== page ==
Calling George Smiley! My 5 Best Strategies for Spying on Your Competition. John Le Carré's famous character isn't the only one peering around corners. You should be doing the same.
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Here's a mind-blowing fact: My competitor saved me tens of thousands of dollars.
I'll tell you how shortly, but first I want to emphasize how important it is to monitor what your competition is up to.
These days, after all, it's easier than ever before to start a business. All you need is a website and a payment processor -- and both of those can be set up in 30 minutes or less. As a result, the competition online has never been greater. So, if you don't have a strategy for standing out based on solid competitive research, you risk falling behind in today's saturated digital landscape.
That's where spying on your competition comes in. The strategies I'm suggesting are neither evil nor illegal (I'm looking at you, WeWork). So, think about this. Choose the one or two I list that would work best for your situation, and get your spy gear ready today:
Strategy 1: Read their websites.
To be clear, a lot of my advice is basic. It's straightforward. But, as easy as that may sound, most people don't follow through. Don't be that guy (or gal).
When I say read your competitors' websites, I want you to do two things:
Make a note of the specific features or benefits they're advertising, and
Monitor any changes they make to these things over time.
This will tell you not just how your competitors compare to your offering, but will give you insight into their strategy. If their language shifts all of a sudden, to focus on a new feature, a new prospective customer or some other new angle, there's a good chance they've made that move because they're either testing it or have already determined it works.
Strategy 2: Watch their social profiles.
This is the strategy that saved me five-to-six figures: When I was first launching my cold email tool, Mailshake, I was testing different customer-acquisition channels to see what would stick. I was about to move into PPC . . . when I saw a blog post shared to a competitor's Facebook page, talking about how the channel wasn't effective for the competitor.
This company was a major player in my space, boasting $20-plus million in funding. If this company couldn't make PPC work, there was a good chance that I -- working with far fewer resources -- would fail as well. Because I kept an eye on what my competitor was up to socially, I was able to save myself the time and money I'd have otherwise put into my campaign.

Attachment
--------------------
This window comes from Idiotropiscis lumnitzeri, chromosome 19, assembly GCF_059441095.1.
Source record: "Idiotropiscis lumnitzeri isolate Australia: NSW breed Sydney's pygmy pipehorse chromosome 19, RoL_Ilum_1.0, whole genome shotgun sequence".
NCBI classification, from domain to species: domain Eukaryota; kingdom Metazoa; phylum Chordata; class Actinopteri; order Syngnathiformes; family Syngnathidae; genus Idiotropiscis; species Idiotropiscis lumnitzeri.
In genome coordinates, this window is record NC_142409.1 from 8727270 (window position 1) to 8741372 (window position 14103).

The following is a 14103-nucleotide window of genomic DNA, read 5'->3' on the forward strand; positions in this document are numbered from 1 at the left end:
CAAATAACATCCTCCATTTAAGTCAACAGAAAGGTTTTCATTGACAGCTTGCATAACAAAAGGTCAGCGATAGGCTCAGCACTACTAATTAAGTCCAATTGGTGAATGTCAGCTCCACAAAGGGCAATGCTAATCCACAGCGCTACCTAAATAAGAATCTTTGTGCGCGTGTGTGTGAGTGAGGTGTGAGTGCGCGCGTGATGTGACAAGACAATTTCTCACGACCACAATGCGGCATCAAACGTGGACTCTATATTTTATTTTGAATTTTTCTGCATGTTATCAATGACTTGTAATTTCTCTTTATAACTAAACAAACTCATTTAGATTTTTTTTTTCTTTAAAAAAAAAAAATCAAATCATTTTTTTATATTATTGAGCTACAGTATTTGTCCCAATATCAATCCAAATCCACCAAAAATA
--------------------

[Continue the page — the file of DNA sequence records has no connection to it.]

Strategy 3: Monitor their reviews.
Another great source of competitive insight is your competitors' reviews. Visit Amazon, Google business listings, Yelp, Facebook and any other relevant source; then look specifically for both one- and five-star reviews.
Make a note of what your competitors are doing well (because competing based on features they've already executed successfully will be more difficult). Then look at what they're doing poorly (as these problems represent you with opportunities to differentiate yourself).
Again, monitor competitors over time to understand what changes your competitors are making in response to consumer feedback.
Strategy 4: Sign up for their mailing lists.
Here's a quick and easy strategy: Join your competitors' public mailing lists. Not only will you be clued in to the promotions they're running or any new releases they're pushing out, but you'll get an "up-close-and-personal" look at the language they use while doing so.
Strategy 5: Test their products or services
Depending on your budget and the level of transparency required, try signing up for your competitors' offerings.
I did this when building Mailshake, and it was eye-opening. On the surface, our software offers the same basic outcome as dozens of other tools in the sales and marketing space -- meaning the ability to send personalized cold-sales emails.
But when I had the chance to see how other companies handled this process, I was able to see where we could set ourselves apart by offering a simpler onboarding and training experience. We might still offer the same basic functionality, but because I took the time to fully understand my competitors' products, I was able to find my own niche to carve out in the marketplace.
Of course, there are also competitive monitoring tools you can pay for, whether you're looking to understand your competitors' market share, organic search visibility or some other aspect of their business. Startups #NoFilter and Startup Grind both have suggestions for free and paid options that are worth checking out.
Just don't think it's expensive to do proper competitive research. As the strategies above prove, you can get all the insight you need for free, by putting in a little elbow grease.
What other competitor research strategies do you use? Leave me a note below with your tips and tricks: